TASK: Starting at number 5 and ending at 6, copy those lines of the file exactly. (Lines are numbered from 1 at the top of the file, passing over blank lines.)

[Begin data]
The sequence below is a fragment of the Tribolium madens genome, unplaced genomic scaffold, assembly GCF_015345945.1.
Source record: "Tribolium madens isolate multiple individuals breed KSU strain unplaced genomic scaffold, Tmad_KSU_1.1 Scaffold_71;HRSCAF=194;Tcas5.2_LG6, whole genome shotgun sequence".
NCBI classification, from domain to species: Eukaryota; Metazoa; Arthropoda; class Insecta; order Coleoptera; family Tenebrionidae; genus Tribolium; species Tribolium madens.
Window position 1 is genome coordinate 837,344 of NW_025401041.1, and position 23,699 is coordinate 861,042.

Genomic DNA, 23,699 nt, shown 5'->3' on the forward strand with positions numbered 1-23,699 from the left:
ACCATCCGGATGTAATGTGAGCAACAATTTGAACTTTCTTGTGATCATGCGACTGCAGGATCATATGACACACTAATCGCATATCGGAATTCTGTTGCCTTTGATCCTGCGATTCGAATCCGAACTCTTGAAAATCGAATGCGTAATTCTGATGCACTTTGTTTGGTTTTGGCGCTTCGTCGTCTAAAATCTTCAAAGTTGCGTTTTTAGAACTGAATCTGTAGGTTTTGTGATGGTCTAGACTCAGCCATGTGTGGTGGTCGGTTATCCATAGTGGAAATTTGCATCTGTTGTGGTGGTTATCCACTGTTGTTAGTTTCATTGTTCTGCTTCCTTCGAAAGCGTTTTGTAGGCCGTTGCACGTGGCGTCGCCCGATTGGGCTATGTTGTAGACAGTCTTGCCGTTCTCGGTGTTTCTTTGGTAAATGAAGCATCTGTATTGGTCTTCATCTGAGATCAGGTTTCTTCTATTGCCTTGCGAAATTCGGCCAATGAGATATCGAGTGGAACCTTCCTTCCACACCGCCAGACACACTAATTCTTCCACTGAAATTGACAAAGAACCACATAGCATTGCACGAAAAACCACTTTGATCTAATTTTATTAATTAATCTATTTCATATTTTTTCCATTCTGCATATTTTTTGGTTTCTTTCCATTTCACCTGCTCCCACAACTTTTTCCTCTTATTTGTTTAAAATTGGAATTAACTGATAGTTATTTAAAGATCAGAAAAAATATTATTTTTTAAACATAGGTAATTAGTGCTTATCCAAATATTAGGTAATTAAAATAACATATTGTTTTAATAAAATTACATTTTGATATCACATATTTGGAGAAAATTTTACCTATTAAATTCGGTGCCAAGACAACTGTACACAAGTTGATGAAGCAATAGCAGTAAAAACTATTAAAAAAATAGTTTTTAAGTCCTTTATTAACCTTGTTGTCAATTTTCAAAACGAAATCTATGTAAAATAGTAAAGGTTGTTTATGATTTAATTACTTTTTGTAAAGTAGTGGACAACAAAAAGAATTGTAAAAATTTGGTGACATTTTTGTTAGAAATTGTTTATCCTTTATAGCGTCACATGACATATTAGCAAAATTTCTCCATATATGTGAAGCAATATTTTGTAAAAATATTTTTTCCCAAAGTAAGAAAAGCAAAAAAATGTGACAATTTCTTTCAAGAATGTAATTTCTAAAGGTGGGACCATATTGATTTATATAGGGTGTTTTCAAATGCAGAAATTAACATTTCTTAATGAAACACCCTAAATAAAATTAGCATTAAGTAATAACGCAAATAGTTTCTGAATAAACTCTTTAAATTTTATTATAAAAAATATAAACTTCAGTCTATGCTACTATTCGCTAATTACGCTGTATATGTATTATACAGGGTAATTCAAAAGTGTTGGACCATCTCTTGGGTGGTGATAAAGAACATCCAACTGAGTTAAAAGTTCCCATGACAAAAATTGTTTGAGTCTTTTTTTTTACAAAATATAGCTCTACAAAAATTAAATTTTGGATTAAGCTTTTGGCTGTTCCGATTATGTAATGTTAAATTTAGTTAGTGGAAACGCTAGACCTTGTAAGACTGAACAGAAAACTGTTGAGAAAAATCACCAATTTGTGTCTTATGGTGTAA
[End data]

Genomic DNA, 23,699 nt, shown 5'->3' on the forward strand with positions numbered 1-23,699 from the left:
ACCATCCGGATGTAATGTGAGCAACAATTTGAACTTTCTTGTGATCATGCGACTGCAGGATCATATGACACACTAATCGCATATCGGAATTCTGTTGCCTTTGATCCTGCGATTCGAATCCGAACTCTTGAAAATCGAATGCGTAATTCTGATGCACTTTGTTTGGTTTTGGCGCTTCGTCGTCTAAAATCTTCAAAGTTGCGTTTTTAGAACTGAATCTGTAGGTTTTGTGATGGTCTAGACTCAGCCATGTGTGGTGGTCGGTTATCCATAGTGGAAATTTGCATCTGTTGTGGTGGTTATCCACTGTTGTTAGTTTCATTGTTCTGCTTCCTTCGAAAGCGTTTTGTAGGCCGTTGCACGTGGCGTCGCCCGATTGGGCTATGTTGTAGACAGTCTTGCCGTTCTCGGTGTTTCTTTGGTAAATGAAGCATCTGTATTGGTCTTCATCTGAGATCAGGTTTCTTCTATTGCCTTGCGAAATTCGGCCAATGAGATATCGAGTGGAACCTTCCTTCCACACCGCCAGACACACTAATTCTTCCACTGAAATTGACAAAGAACCACATAGCATTGCACGAAAAACCACTTTGATCTAATTTTATTAATTAATCTATTTCATATTTTTTCCATTCTGCATATTTTTTGGTTTCTTTCCATTTCACCTGCTCCCACAACTTTTTCCTCTTATTTGTTTAAAATTGGAATTAACTGATAGTTATTTAAAGATCAGAAAAAATATTATTTTTTAAACATAGGTAATTAGTGCTTATCCAAATATTAGGTAATTAAAATAACATATTGTTTTAATAAAATTACATTTTGATATCACATATTTGGAGAAAATTTTACCTATTAAATTCGGTGCCAAGACAACTGTACACAAGTTGATGAAGCAATAGCAGTAAAAACTATTAAAAAAATAGTTTTTAAGTCCTTTATTAACCTTGTTGTCAATTTTCAAAACGAAATCTATGTAAAATAGTAAAGGTTGTTTATGATTTAATTACTTTTTGTAAAGTAGTGGACAACAAAAAGAATTGTAAAAATTTGGTGACATTTTTGTTAGAAATTGTTTATCCTTTATAGCGTCACATGACATATTAGCAAAATTTCTCCATATATGTGAAGCAATATTTTGTAAAAATATTTTTTCCCAAAGTAAGAAAAGCAAAAAAATGTGACAATTTCTTTCAAGAATGTAATTTCTAAAGGTGGGACCATATTGATTTATATAGGGTGTTTTCAAATGCAGAAATTAACATTTCTTAATGAAACACCCTAAATAAAATTAGCATTAAGTAATAACGCAAATAGTTTCTGAATAAACTCTTTAAATTTTATTATAAAAAATATAAACTTCAGTCTATGCTACTATTCGCTAATTACGCTGTATATGTATTATACAGGGTAATTCAAAAGTGTTGGACCATCTCTTGGGTGGTGATAAAGAACATCCAACTGAGTTAAAAGTTCCCATGACAAAAATTGTTTGAGTCTTTTTTTTTACAAAATATAGCTCTACAAAAATTAAATTTTGGATTAAGCTTTTGGCTGTTCCGATTATGTAATGTTAAATTTAGTTAGTGGAAACGCTAGACCTTGTAAGACTGAACAGAAAACTGTTGAGAAAAATCACCAATTTGTGTCTTATGGTGTAA